There are pockets of possibilities inside every company: unexpected successes or failures, disconnects between what is and what is perceived to be, sudden shifts in the industry or society, or new knowledge. 

  1. Consider the data. Sudden shifts can be discovered today through data. Algorithms and analytics comb vast amounts of data to uncover possible meaning. Analyzing demographic shifts, for example, might tell a company a new market has opened up and how to market to them. One example of a possible shift always overlooked is age and cultural distributions – very few organizations are prepared for such shifts because they aren’t studying them. 
  2. Simple solutions. Another key approach is to focus on simple, tangible products or processes. “For an innovation to be effective, it has to be simple and it has to be focused” [3], Drucker says. Otherwise, it will be hard to appeal to the masses. In one sentence, what is your innovation and what can it do?
  3. Enhance and invent. Innovation is often seen as a starting process, rather than part of a continuous loop. Just as society evolves, so should businesses evolve their products. This doesn’t always mean creating new product lines, but it can. Simply adding features to existing great products can help the consumer immensely. For example, copy machines and printers still serve the same purpose as they always have, but their speed, quality, and accessibility have been greatly improved over time. Most recently, wifi capability allows printers to be activated and sent instructions from any mobile device allowing people to print from anywhere in their home.
  4. Combine ideas. Sometimes, employees might find commonalities between two seemingly unrelated ideas or challenges in the company. Getting the company involved in developing a solution could generate some pretty creative innovations. 
  5. Meaningful problems. Ask employees to reflect on some of the biggest challenges and then solicit input from the entire company to generate solutions. Random ideas might generate revenue and partnerships for a company. 

Identifying a Vehicle 

We ended the first chapter with a look at companies who have created rituals that support innovation and we discussed the concept of systematic innovation that requires companies to proactively [ritualistically] look for changes and opportunities on chapter II. There are many vehicles for rituals and to be ritualistic about innovation.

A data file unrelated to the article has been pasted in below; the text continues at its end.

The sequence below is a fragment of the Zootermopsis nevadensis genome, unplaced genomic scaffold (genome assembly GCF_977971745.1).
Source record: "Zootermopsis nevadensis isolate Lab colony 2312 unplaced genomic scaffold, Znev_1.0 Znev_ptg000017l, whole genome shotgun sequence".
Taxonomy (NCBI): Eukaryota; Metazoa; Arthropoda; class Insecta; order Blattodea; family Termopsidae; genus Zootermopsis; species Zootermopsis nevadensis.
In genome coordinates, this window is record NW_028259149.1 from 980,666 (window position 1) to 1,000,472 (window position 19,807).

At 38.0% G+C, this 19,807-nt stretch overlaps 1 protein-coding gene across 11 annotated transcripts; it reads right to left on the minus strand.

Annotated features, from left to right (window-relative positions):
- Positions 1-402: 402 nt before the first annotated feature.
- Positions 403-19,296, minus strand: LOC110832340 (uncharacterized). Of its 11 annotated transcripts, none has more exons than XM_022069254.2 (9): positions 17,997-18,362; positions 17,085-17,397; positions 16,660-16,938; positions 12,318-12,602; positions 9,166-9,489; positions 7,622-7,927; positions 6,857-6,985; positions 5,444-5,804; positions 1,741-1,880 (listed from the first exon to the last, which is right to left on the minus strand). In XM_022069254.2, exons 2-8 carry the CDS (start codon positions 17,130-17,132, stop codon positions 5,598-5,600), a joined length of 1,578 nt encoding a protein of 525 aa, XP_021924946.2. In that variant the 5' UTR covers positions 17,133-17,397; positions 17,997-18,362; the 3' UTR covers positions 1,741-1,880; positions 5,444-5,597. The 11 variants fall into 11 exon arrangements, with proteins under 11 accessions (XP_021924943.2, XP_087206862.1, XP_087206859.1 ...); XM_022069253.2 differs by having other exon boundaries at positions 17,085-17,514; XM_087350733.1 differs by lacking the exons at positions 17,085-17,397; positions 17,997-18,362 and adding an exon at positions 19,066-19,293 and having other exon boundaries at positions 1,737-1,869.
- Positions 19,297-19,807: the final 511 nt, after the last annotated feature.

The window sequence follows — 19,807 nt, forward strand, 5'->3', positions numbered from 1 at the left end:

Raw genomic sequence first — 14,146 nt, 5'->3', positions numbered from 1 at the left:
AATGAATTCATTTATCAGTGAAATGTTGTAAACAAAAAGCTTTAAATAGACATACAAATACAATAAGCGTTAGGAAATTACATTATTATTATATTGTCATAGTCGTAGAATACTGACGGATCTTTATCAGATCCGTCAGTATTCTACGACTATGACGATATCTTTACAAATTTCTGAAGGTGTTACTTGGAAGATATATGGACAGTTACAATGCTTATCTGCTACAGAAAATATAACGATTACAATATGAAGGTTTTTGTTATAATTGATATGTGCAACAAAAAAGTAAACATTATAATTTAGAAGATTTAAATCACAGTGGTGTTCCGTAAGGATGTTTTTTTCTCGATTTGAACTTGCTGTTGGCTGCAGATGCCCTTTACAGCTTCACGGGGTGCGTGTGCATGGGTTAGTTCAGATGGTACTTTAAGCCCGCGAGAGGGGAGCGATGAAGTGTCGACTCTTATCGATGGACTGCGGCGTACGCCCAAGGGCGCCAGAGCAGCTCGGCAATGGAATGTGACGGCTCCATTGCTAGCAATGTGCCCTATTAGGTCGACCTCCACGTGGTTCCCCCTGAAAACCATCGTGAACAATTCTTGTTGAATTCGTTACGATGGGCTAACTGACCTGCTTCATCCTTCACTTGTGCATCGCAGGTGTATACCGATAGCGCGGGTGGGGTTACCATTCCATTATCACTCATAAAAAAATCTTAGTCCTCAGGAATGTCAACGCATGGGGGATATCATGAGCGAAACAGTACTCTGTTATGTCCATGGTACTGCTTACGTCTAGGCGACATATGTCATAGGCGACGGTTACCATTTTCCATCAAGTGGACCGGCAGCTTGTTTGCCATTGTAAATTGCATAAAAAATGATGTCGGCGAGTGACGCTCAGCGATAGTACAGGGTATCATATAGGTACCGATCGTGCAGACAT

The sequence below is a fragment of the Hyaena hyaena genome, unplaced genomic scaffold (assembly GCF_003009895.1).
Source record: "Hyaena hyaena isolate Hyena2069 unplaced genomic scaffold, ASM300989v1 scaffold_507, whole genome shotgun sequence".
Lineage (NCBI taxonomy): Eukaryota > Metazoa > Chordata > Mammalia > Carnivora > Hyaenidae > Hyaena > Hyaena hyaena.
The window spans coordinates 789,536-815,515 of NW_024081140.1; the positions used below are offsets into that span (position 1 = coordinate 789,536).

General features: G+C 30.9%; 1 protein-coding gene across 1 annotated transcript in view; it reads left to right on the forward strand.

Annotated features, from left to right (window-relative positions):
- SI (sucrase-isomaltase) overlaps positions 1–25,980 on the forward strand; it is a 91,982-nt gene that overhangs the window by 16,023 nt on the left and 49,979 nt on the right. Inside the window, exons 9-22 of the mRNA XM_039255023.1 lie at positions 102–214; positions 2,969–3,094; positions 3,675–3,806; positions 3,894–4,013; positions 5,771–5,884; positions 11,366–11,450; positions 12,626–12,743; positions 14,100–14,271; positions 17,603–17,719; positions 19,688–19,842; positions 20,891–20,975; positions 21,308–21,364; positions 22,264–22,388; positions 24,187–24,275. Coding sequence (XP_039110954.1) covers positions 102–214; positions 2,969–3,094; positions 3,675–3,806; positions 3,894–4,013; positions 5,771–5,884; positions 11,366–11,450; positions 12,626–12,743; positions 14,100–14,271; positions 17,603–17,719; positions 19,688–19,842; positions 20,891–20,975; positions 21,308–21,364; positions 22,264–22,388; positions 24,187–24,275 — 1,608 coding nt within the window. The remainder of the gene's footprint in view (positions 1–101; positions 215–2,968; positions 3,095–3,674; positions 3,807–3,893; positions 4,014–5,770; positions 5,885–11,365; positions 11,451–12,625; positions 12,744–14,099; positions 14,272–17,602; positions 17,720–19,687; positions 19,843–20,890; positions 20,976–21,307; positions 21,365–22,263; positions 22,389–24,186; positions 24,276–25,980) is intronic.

1. Build in company time. One reason why Google’s 20% project, 3M’s 15% rule, and the Genius Hour is so successful is because it mandates time and trust for employees and students to develop their own interests and solutions. Another key reason is the consistency of time that we discussed in chapter II. Mandated time every week means that there is a consistent focus on innovative research and results that can’t get pushed aside. 
  2. Host events. Not only are events, like Cisco’s Innovate Everywhere Challenge [4], a great way to cross-train and build cross-functional teams, they are also a way to block out a larger chunk of time to ideate, design, and build a solution so that teams can work in sprints to get to the finish line. 
  3. Harness technology. Technology tools can centralize innovation work. Many help teams to keep track of the project timeline, plot trends and risks, assign work, and track progress. One example is Itonics [8], a systematic innovation management tool and toolkit for companies. 

 

Summary

Developing rituals and frameworks for creativity has been a successful strategy for many creatives. If creativity can come from habit, innovation can also come from habit. Leaders can develop routines that create space for systematic innovation practices to encourage idea generation in their organizations, as well. Strengthening these practices with a focus on key ideas will help them to align ideation and productivity toward organization goals. Identifying vehicles to increase systematic innovation will help companies to build an innovative habit. 

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References

  1. Adams, B. (2017, September 7). 6 morning rituals of Steve Jobs, Tony Robbins, Oprah, and other successful leaders. Inc.com. Retrieved December 29, 2021, from https://www.inc.com/bryan-adams/6-celebrity-morning-rituals-to-help-you-kick-ass.html 
  2. Boice, R. (1988). Professors as writers (a self-help manual). Long Beach, CA: Center for Faculty Development, California State University. 
  3. Carter, N. (2014, August 4). Genius hour and the 6 essentials of personalized education. Edutopia. Retrieved December 29, 2021, from https://www.edutopia.org/blog/genius-hour-essentials-personalized-education-nichole-carter 
  4. Chan, S. (2019, September 12). Cheers to five years of Innovate Everywhere Challenge. The Network. Retrieved December 29, 2021, from https://newsroom.cisco.com/feature-content?type=webcontent&articleId=2017697#:~:text=To%20date%2C%2046%20percent%20of,%242%20billion%20in%20business%20impact. 
  5. Currey, M. (Ed.). (2013). Daily rituals: How artists work. Knopf.
  6. Drucker, P. F. (1994). Innovation and entrepreneurship: practice and principles.
  7. Itonics. (n.d.). Cisco Innovate Everywhere Challenge. Innovation Case Study. Retrieved December 29, 2021, from https://www.itonics-innovation.com/case-studies/cisco-innovate-everywhere-challenge 
  8. ITONICS. (n.d.). Innovation Management – Software & Agile Strategy: ITONICS Innovation. Innovation Management – Software & Agile Strategy | ITONICS Innovation. Retrieved December 29, 2021, from https://www.itonics-innovation.com/ 
  9. Stoll, J. D. (2020, May 15). Corporate America’s most underrated innovation strategy: 3M’s 15% rule. The Wall Street Journal. Retrieved December 29, 2021, from https://www.wsj.com/articles/corporate-americas-most-underrated-innovation-strategy-3ms15-rule-11589556171#:~:text=The%20purifiers%20are%20a%20complex,lasted%20more%20than%2070%20years. 
  10. Tharp, T. (2009). The creative habit: Learn it and use it for life. Simon and Schuster.